Thursday, October 07, 2021

The 5 Possible Outcomes Of The Debt Limit Crisis


The United States government will reach its mandated debt limit in about two weeks. Unless the debt limit is raised, the government will not be able to pay its bills (money Congress mandated be spent in the past). If that happens, it would be disastrous for the U.S. economy. It would also negatively affect the economies of many other nations. It could actually trigger a recession.

Normally, the two parties in Congress agree to raise the debt limit, or at least not block the majority party from raising it. The thought of the government defaulting is just too serious to mess with -- until now!

But this time, the Republicans (led by Minority Leader McConnell) have decided to play politics with the debt limit. They are filibustering the Democratic effort to raise the limit. They are lying -- saying they don't want to let the Democrats spend more money. Evidently, they think the American people are stupid, and don't know that raising the limit would not allow more spending (but would just allow the government to pay for debt already incurred -- much of it by Republicans).

What is going to happen? Nobody knows at this time, but we must hope that politicians come to their senses and raise the limit to avoid the impending disaster. 

NBC News has five possible outcomes of the current political mess caused by Senate Republicans. Here are the five outcomes:

1. Republicans blink and allow a vote

The fastest way to resolve the issue would be for Republicans to back off the filibuster and let the Senate hold a vote at a simple majority threshold. Democrats could pass it with their 50 members and the tie-breaking vote of Vice President Kamala Harris.

But just one senator can object and force a "cloture" vote, and Sen. Ted Cruz, R-Texas, told NBC News on Tuesday he would do so. It would then take 60 votes to overcome that. That means a minimum of 10 Republicans — and for now, there are no takers.

Senate Majority Leader Chuck Schumer, D-N.Y., has set up a procedural vote on Wednesday to test the GOP's will to maintain its filibuster.

"If Republicans don't get out of the way and let the Senate take action now, our government will in all likelihood enter default for the first time ever," he said.

2. Democrats blink and use budget process

This remains an option for Democrats. But it'd be more time-consuming. They'd have to revise the budget resolution for their multitrillion-dollar economic package, hold a "vote-a-rama" to allow Senate amendments and pass the same measure in both chambers before they can write a debt limit bill.

President Joe Biden and Schumer have rejected this route. Biden on Monday called it an "incredibly complicated, cumbersome process." Schumer called it "a drawn out, convoluted and risky process."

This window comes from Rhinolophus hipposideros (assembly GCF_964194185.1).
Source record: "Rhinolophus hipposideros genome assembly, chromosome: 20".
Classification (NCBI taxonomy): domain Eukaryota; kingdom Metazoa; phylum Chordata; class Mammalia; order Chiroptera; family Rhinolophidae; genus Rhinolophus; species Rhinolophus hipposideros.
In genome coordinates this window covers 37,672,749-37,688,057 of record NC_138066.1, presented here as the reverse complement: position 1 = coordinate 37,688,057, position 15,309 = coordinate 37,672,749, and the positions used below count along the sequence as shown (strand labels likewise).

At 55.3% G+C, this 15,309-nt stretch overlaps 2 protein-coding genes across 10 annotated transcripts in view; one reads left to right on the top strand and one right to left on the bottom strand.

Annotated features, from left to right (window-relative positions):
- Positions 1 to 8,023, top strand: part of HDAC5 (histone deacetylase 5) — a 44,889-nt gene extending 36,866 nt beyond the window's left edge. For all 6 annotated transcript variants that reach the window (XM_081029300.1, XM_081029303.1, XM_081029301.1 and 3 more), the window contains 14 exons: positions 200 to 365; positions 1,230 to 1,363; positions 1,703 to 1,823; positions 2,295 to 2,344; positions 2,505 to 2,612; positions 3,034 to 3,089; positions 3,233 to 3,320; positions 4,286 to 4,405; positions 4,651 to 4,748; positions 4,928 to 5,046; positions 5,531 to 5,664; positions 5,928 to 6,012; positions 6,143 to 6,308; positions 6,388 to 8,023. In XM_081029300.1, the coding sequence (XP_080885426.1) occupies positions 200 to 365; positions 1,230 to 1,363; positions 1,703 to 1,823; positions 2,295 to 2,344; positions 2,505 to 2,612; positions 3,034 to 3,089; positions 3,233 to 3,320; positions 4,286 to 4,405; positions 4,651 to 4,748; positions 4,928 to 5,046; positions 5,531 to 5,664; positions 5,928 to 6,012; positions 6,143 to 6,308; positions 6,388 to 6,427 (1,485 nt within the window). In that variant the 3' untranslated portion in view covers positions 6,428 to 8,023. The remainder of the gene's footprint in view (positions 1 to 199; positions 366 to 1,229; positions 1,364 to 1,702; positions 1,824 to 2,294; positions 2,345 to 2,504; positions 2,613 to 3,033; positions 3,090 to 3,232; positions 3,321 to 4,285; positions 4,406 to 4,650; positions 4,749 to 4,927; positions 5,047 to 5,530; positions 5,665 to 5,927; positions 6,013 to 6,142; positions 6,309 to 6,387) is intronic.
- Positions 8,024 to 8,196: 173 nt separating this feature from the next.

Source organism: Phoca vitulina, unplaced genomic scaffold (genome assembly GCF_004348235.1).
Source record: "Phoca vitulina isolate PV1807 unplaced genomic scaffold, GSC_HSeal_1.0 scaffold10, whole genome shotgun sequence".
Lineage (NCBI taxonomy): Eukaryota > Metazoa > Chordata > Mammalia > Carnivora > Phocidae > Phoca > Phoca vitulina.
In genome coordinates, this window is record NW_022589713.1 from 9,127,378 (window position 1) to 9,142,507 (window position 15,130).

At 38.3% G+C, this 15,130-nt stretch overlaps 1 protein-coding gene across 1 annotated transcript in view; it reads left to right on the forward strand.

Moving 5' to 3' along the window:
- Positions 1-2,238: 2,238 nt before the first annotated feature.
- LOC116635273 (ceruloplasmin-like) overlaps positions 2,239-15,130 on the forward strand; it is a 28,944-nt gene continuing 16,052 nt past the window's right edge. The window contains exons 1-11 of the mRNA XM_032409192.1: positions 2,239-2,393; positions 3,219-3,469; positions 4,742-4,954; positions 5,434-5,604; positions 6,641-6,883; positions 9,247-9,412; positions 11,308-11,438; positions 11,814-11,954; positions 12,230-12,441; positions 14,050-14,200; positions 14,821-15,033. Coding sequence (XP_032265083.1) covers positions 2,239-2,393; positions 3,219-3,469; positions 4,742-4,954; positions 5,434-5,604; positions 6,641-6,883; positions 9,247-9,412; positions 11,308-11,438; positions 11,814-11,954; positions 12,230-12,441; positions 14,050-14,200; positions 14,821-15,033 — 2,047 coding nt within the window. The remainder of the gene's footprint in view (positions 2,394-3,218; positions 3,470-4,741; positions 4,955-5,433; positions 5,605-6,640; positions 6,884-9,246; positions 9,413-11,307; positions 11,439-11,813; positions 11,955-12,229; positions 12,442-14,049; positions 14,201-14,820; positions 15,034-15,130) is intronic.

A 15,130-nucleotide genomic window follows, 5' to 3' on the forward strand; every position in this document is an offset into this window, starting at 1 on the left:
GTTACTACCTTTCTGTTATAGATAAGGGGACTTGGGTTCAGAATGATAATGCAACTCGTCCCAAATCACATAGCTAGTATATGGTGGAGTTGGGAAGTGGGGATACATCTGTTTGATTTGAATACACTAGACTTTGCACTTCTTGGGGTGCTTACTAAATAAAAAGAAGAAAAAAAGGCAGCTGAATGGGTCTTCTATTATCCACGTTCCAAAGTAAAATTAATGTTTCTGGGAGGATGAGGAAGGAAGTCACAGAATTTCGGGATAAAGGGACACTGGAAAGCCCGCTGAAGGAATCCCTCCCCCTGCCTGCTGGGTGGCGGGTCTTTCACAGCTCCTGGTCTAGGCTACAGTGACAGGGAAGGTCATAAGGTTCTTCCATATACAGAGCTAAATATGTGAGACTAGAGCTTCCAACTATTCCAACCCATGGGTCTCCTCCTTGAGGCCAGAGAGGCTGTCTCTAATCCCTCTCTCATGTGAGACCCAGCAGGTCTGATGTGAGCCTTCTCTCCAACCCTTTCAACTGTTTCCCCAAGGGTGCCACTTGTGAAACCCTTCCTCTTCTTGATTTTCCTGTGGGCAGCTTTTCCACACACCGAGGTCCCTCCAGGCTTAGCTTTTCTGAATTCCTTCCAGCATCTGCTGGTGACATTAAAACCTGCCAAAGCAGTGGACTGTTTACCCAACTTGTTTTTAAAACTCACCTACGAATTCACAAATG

Senate Minority Leader Mitch McConnell, R-Ky., said this week that he had called on Democrats to use the budget process months ago and that they should "get moving."

"The majority doesn’t need our votes," he said. "They just want a bipartisan shortcut around procedural hurdles they can clear on their own."

3. Democrats pierce the filibuster

If Republicans maintain their filibuster, some Democrats have called for using the so-called nuclear option to change the rules and create a legislative exception to the ability to block a debt limit hike.

"I think we ought to have that conversation," Senate Majority Whip Dick Durbin, D-Ill., told reporters.

"The idea that you can filibuster the debt ceiling is outrageous. That to me discredits the argument that the filibuster is in fact the way to get bipartisanship. Baloney," he said.

But that option would require all 50 Democrats. Schumer did not say Tuesday whether it's an option.

Sen. Joe Manchin, D-W.Va., threw cold water on that idea on Monday.

"The filibuster has nothing to do with the debt ceiling. We have other tools that we can use. And if we have to use them we should use them," Manchin told reporters. "We can prevent default."

Sen. Kyrsten Sinema, D-Ariz., another filibuster proponent, did not respond when asked Monday at the Capitol whether she wants to use reconciliation to lift the debt ceiling.

4. A trillion dollar coin?

Some say Biden can resolve the issue with executive action.

One idea is for the Treasury Department to mint a platinum coin worth $1 trillion. Another is for the administration to invoke the 14th Amendment to say the debt limit statute is unconstitutional and continue borrowing to pay the country's bills.

But White House press secretary Jen Psaki dismissed both ideas.

"We obviously look at a range of options and none of those options were viable, either because they wouldn't be accepted by the Federal Reserve, by the guidance of our Treasury secretary, or just by legal restrictions," she said Monday. "So we know that the only path forward here is through Congress acting."

5. Debt limit breach

This is the doomsday scenario the Treasury Department has warned of, setting Oct. 18 as the day of reckoning that, without action, could spark a financial crisis and plunge the economy into recession.

"Failing to increase the debt limit would have catastrophic economic consequences," the department said. "It would cause the government to default on its legal obligations — an unprecedented event in American history."

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